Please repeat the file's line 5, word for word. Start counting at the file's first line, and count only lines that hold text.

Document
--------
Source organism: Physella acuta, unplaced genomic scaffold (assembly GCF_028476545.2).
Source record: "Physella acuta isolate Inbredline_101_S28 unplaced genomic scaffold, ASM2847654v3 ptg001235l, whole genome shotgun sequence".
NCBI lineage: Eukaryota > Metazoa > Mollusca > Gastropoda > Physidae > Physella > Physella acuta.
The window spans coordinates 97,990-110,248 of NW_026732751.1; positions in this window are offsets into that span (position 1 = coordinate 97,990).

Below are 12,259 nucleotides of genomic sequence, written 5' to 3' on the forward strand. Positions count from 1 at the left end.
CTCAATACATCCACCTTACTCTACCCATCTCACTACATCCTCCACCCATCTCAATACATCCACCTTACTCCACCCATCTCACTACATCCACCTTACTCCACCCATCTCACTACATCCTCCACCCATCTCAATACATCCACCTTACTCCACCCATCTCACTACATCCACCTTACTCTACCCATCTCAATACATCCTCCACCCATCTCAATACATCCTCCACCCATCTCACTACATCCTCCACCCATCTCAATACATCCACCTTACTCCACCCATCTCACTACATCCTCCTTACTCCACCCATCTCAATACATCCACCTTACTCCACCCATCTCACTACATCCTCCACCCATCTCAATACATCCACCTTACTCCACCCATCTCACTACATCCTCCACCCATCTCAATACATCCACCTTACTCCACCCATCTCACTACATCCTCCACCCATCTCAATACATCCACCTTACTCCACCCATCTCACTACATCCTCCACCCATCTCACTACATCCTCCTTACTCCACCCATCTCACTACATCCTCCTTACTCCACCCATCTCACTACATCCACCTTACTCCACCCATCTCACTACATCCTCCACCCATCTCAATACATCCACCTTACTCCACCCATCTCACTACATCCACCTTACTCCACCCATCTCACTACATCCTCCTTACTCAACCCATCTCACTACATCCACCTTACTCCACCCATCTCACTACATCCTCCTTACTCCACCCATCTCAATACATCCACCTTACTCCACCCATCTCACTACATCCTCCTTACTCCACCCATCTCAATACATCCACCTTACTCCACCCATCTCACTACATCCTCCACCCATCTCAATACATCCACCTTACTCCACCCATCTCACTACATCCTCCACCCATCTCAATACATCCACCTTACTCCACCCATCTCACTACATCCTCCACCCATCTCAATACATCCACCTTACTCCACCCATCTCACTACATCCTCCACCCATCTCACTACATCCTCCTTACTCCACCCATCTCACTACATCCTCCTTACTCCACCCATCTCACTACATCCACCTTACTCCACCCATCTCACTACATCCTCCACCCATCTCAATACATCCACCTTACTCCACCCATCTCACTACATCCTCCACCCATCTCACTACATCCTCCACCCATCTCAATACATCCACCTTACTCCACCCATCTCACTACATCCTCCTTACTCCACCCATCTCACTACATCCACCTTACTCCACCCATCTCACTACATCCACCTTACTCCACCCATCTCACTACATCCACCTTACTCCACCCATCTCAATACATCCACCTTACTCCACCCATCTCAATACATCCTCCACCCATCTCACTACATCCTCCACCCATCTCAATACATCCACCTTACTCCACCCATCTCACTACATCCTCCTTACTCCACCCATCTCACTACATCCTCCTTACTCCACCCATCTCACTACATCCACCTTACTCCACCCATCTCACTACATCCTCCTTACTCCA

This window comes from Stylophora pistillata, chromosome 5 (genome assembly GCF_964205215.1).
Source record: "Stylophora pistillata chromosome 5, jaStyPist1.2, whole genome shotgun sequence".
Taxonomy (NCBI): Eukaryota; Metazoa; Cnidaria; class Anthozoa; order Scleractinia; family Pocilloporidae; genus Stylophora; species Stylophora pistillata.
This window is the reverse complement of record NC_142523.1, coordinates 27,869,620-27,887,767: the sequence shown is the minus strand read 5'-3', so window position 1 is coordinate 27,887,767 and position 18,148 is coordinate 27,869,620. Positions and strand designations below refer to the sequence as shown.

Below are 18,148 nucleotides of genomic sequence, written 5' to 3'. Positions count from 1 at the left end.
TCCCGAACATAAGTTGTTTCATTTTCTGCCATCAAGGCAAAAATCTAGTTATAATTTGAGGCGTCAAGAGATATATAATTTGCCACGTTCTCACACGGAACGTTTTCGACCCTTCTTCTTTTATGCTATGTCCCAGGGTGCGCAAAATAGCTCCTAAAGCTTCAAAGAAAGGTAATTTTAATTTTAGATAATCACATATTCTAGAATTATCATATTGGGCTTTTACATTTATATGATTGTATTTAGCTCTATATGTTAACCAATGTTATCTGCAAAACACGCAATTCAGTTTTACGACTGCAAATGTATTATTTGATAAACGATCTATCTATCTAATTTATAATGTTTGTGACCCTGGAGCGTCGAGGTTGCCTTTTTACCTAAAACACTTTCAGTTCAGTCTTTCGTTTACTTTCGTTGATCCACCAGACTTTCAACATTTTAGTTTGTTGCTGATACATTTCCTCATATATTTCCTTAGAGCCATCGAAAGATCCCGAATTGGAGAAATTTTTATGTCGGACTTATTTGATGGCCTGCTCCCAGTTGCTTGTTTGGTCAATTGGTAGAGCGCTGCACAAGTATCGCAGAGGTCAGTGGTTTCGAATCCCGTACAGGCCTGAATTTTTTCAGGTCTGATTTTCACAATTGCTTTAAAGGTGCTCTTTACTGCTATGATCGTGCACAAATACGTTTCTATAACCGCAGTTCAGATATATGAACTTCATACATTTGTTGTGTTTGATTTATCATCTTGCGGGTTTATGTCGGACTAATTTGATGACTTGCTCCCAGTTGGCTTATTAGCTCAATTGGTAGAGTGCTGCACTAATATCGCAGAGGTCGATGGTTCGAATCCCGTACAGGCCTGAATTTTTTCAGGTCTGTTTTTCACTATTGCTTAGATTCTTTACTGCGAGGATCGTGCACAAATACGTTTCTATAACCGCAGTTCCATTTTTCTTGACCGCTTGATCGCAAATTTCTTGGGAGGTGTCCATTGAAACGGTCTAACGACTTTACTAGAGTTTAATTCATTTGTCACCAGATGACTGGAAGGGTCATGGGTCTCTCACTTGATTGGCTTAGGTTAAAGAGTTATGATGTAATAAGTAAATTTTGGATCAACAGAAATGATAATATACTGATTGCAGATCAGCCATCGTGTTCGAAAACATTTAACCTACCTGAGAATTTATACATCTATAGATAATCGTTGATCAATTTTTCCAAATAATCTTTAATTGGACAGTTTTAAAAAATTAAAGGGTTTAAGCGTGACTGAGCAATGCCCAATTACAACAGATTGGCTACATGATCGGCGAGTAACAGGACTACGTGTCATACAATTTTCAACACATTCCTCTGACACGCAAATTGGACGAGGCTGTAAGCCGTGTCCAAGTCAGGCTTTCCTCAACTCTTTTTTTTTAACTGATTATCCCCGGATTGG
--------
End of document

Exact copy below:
Below are 12,259 nucleotides of genomic sequence, written 5' to 3' on the forward strand. Positions count from 1 at the left end.